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(Big Think)   Transhumanism: Potential savior of humanity or just utter nonsense?   (bigthink.com) divider line
    More: Interesting, Brain, Human brain, Transhumanism, Stem cell, Emergence, Neuron, Harry Potter, computing power  
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644 clicks; posted to STEM » on 27 Jul 2022 at 2:43 PM (18 weeks ago)   |   Favorite    |   share:  Share on Twitter share via Email Share on Facebook



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2022-07-27 2:06:21 PM  
But transhumanism proponents often go far beyond these breakthroughs. Many in the movement suggest that a "singularity" is the inescapable outcome of exponential technological progress. In such a future, they claim, it would be possible for humans to upload their minds to a computer and live forever in the digital realm. Some are signing up now to be frozen until such a time arrives that they can be revived.

I thought singularity referred to the point in the future beyond which prediction becomes impossible or unimaginable.
 
2022-07-27 2:07:16 PM  
Look all I know is, some of those NPCs in Cyberpunk 2077 were really hot.
 
2022-07-27 2:09:53 PM  

JessieL: But transhumanism proponents often go far beyond these breakthroughs. Many in the movement suggest that a "singularity" is the inescapable outcome of exponential technological progress. In such a future, they claim, it would be possible for humans to upload their minds to a computer and live forever in the digital realm. Some are signing up now to be frozen until such a time arrives that they can be revived.

I thought singularity referred to the point in the future beyond which prediction becomes impossible or unimaginable.


In this case, it menas "I don't know how any of this works, but I have lots of money, so I must be doing it right"
 
2022-07-27 2:14:19 PM  
The philosophy that, ah...very sensible people like Mark Zuckerberg and Elon Musk espoused?

Fark user imageView Full Size

Fark user imageView Full Size


I don't know if they transcended humanity, but they certainly hit the Uncanny Valley.
 
2022-07-27 2:19:40 PM  
FTFA: Some are signing up now to be frozen until such a time arrives that they can be revived.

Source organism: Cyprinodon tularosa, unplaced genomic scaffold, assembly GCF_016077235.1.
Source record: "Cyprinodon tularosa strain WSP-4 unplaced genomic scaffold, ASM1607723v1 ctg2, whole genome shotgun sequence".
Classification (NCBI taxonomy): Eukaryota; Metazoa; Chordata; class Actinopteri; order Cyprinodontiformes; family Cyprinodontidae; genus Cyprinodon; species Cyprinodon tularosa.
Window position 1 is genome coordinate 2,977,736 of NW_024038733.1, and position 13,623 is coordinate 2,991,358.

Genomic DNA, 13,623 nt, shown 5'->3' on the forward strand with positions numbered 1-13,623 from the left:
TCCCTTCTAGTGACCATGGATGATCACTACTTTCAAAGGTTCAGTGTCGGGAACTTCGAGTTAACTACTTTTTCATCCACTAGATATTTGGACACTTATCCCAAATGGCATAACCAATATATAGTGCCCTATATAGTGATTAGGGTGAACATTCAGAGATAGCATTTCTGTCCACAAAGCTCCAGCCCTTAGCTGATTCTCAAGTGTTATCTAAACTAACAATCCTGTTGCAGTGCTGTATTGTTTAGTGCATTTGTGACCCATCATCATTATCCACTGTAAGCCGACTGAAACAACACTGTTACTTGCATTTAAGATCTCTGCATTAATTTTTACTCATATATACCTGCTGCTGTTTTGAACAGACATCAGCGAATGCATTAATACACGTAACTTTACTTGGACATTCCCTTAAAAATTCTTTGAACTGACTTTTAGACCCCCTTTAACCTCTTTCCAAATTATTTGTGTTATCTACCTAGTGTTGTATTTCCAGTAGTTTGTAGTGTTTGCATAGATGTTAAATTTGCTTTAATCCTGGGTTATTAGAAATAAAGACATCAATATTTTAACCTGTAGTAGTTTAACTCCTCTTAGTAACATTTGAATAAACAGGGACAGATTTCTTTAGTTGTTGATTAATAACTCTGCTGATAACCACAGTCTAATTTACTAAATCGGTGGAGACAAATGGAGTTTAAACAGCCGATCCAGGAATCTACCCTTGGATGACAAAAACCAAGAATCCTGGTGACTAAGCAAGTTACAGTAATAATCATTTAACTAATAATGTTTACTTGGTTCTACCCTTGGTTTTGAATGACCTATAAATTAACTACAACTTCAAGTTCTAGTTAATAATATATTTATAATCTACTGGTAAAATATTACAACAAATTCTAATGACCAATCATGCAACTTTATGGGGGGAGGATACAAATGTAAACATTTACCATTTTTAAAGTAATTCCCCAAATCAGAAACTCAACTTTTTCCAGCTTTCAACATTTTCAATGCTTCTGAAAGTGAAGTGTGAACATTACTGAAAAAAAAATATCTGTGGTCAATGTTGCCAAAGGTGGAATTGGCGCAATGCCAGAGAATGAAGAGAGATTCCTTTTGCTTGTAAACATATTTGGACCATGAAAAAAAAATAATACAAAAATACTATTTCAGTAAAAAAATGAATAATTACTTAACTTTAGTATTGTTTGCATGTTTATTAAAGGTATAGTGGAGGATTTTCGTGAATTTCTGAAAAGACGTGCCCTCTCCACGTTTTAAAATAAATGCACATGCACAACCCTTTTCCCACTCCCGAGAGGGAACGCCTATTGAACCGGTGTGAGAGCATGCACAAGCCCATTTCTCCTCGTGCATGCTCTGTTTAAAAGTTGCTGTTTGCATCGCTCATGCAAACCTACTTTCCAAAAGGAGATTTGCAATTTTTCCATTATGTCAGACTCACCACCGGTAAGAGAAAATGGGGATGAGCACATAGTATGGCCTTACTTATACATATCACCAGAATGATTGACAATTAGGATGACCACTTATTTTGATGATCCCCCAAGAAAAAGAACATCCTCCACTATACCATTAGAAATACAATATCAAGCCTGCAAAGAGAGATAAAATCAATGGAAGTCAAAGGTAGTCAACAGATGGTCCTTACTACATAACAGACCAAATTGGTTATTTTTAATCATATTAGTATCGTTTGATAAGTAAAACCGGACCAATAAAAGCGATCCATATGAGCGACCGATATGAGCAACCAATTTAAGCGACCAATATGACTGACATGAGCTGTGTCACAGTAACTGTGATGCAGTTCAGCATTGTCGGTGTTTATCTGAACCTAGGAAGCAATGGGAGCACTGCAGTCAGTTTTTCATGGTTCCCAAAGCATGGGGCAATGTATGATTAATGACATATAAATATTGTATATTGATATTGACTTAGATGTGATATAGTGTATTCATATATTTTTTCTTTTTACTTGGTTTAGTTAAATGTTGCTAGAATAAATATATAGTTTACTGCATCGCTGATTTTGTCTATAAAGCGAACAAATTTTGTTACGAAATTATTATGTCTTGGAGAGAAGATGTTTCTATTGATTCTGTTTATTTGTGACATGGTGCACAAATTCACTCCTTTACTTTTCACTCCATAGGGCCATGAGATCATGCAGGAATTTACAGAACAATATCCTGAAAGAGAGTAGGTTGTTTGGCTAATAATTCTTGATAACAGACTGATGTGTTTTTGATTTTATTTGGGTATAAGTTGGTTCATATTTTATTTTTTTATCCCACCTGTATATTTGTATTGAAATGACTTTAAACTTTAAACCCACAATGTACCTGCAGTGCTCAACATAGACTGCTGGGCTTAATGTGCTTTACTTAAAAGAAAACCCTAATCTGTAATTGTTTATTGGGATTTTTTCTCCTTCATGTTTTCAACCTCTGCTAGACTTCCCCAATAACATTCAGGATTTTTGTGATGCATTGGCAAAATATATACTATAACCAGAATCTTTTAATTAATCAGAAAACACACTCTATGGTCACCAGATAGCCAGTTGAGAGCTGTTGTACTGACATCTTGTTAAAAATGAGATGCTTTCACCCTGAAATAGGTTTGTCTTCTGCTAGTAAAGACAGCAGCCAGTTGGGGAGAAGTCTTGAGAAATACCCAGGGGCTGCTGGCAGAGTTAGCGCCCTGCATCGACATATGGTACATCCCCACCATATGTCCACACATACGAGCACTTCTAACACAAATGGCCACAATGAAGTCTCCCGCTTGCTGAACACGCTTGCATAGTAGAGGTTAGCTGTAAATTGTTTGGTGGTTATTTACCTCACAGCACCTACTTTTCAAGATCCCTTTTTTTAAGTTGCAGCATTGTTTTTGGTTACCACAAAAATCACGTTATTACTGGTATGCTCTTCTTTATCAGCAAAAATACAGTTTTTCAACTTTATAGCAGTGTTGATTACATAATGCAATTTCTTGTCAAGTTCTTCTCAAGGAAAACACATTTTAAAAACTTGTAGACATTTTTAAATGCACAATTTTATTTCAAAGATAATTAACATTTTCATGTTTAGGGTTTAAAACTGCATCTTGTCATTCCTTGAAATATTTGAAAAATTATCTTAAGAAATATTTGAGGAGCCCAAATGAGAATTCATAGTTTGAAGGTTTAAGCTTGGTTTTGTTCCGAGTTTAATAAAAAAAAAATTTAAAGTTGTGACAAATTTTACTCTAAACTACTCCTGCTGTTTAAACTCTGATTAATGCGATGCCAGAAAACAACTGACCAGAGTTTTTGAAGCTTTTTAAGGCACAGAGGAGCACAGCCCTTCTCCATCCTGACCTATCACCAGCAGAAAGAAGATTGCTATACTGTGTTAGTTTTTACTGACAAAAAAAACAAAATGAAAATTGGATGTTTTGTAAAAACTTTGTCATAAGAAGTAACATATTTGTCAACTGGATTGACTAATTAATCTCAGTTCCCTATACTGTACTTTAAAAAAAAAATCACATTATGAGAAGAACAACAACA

The problem with this is that it assumes that in the future they will have such a severe shortage of rich, selfish, gullible assholes that they'll need to revive ours. I suppose they might revive them if only to sell them another scam.

In fact, it seems like there is a great business model here somewhere: "Give me a ton of money right now, and we'll revive you in 500 years. Pinky swear". Or maybe a TV series on Prime about a con man running a fake cryogenics facility.
 
2022-07-27 2:24:47 PM  

HugeMistake: FTFA: Some are signing up now to be frozen until such a time arrives that they can be revived.

The problem with this is that it assumes that in the future they will have such a severe shortage of rich, selfish, gullible assholes that they'll need to revive ours. I suppose they might revive them if only to sell them another scam.

In fact, it seems like there is a great business model here somewhere: "Give me a ton of money right now, and we'll revive you in 500 years. Pinky swear". Or maybe a TV series on Prime about a con man running a fake cryogenics facility.


m0vie.files.wordpress.comView Full Size


Well, hell - sign me up, Hoss!
 
2022-07-27 2:26:24 PM  

HugeMistake: FTFA: Some are signing up now to be frozen until such a time arrives that they can be revived.

The problem with this is that it assumes that in the future they will have such a severe shortage of rich, selfish, gullible assholes that they'll need to revive ours. I suppose they might revive them if only to sell them another scam.

In fact, it seems like there is a great business model here somewhere: "Give me a ton of money right now, and we'll revive you in 500 years. Pinky swear". Or maybe a TV series on Prime about a con man running a fake cryogenics facility.


encrypted-tbn0.gstatic.comView Full Size

Would like to know more...
 
2022-07-27 2:29:11 PM  
There's simulating mind, then there's emulating a mind. I suspect the latter might not be impossible.

Fark user imageView Full Size


(That said, I tend to think the bigger problem is that there isn't really a way "download" a brain. Brains are not hard drives, there's no such thing as doing a sector-by-sector readout over the main bus, and even destructive mapping schemes would destroy the neuron states before information could be gleaned about them. Most of the solutions I see involve waving your hands and invoking nanotechnology in a way that might as well be invoking magic.

But hey, figure that out, and I'm game.)
 
2022-07-27 2:29:45 PM  
TFA basically says: "Just give up on it because things some people say may not be true."

Ok.... So lets give up on vaccines, seatbelts, cooked food, etc as well.


Here I'll write like the author of this article.